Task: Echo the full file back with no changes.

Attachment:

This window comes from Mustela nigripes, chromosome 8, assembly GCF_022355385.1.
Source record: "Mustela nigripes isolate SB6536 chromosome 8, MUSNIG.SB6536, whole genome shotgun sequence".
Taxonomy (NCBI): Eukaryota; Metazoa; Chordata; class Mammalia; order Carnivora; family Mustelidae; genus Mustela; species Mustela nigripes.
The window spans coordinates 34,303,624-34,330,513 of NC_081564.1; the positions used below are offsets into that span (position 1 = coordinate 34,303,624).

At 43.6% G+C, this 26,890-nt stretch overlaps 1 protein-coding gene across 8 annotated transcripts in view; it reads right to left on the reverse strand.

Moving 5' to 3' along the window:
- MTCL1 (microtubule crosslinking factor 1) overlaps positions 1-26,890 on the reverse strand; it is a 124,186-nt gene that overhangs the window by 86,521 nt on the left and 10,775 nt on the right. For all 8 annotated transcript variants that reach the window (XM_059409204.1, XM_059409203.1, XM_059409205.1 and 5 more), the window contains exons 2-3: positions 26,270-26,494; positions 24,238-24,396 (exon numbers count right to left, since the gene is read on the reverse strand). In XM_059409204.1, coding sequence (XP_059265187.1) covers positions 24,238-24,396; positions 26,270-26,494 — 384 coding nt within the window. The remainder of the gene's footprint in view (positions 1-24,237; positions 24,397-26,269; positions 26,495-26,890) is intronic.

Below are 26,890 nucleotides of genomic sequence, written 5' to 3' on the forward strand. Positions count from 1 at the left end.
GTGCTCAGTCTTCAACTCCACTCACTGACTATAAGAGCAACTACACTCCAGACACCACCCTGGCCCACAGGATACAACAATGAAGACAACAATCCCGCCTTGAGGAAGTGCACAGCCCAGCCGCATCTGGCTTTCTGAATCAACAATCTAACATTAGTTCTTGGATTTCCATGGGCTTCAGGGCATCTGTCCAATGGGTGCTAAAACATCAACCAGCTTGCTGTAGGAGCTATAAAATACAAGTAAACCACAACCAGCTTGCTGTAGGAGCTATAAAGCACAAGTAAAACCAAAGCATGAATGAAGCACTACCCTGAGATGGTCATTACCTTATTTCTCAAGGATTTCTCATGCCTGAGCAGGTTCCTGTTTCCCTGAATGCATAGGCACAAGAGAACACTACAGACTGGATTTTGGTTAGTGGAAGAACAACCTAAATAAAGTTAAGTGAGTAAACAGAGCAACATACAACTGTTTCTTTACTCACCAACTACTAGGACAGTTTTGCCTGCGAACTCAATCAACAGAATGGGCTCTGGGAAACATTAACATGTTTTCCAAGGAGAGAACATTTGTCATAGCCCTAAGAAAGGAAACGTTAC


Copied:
This window comes from Mustela nigripes, chromosome 8, assembly GCF_022355385.1.
Source record: "Mustela nigripes isolate SB6536 chromosome 8, MUSNIG.SB6536, whole genome shotgun sequence".
Taxonomy (NCBI): Eukaryota; Metazoa; Chordata; class Mammalia; order Carnivora; family Mustelidae; genus Mustela; species Mustela nigripes.
The window spans coordinates 34,303,624-34,330,513 of NC_081564.1; the positions used below are offsets into that span (position 1 = coordinate 34,303,624).

At 43.6% G+C, this 26,890-nt stretch overlaps 1 protein-coding gene across 8 annotated transcripts in view; it reads right to left on the reverse strand.

Moving 5' to 3' along the window:
- MTCL1 (microtubule crosslinking factor 1) overlaps positions 1-26,890 on the reverse strand; it is a 124,186-nt gene that overhangs the window by 86,521 nt on the left and 10,775 nt on the right. For all 8 annotated transcript variants that reach the window (XM_059409204.1, XM_059409203.1, XM_059409205.1 and 5 more), the window contains exons 2-3: positions 26,270-26,494; positions 24,238-24,396 (exon numbers count right to left, since the gene is read on the reverse strand). In XM_059409204.1, coding sequence (XP_059265187.1) covers positions 24,238-24,396; positions 26,270-26,494 — 384 coding nt within the window. The remainder of the gene's footprint in view (positions 1-24,237; positions 24,397-26,269; positions 26,495-26,890) is intronic.

Below are 26,890 nucleotides of genomic sequence, written 5' to 3' on the forward strand. Positions count from 1 at the left end.
GTGCTCAGTCTTCAACTCCACTCACTGACTATAAGAGCAACTACACTCCAGACACCACCCTGGCCCACAGGATACAACAATGAAGACAACAATCCCGCCTTGAGGAAGTGCACAGCCCAGCCGCATCTGGCTTTCTGAATCAACAATCTAACATTAGTTCTTGGATTTCCATGGGCTTCAGGGCATCTGTCCAATGGGTGCTAAAACATCAACCAGCTTGCTGTAGGAGCTATAAAATACAAGTAAACCACAACCAGCTTGCTGTAGGAGCTATAAAGCACAAGTAAAACCAAAGCATGAATGAAGCACTACCCTGAGATGGTCATTACCTTATTTCTCAAGGATTTCTCATGCCTGAGCAGGTTCCTGTTTCCCTGAATGCATAGGCACAAGAGAACACTACAGACTGGATTTTGGTTAGTGGAAGAACAACCTAAATAAAGTTAAGTGAGTAAACAGAGCAACATACAACTGTTTCTTTACTCACCAACTACTAGGACAGTTTTGCCTGCGAACTCAATCAACAGAATGGGCTCTGGGAAACATTAACATGTTTTCCAAGGAGAGAACATTTGTCATAGCCCTAAGAAAGGAAACGTTAC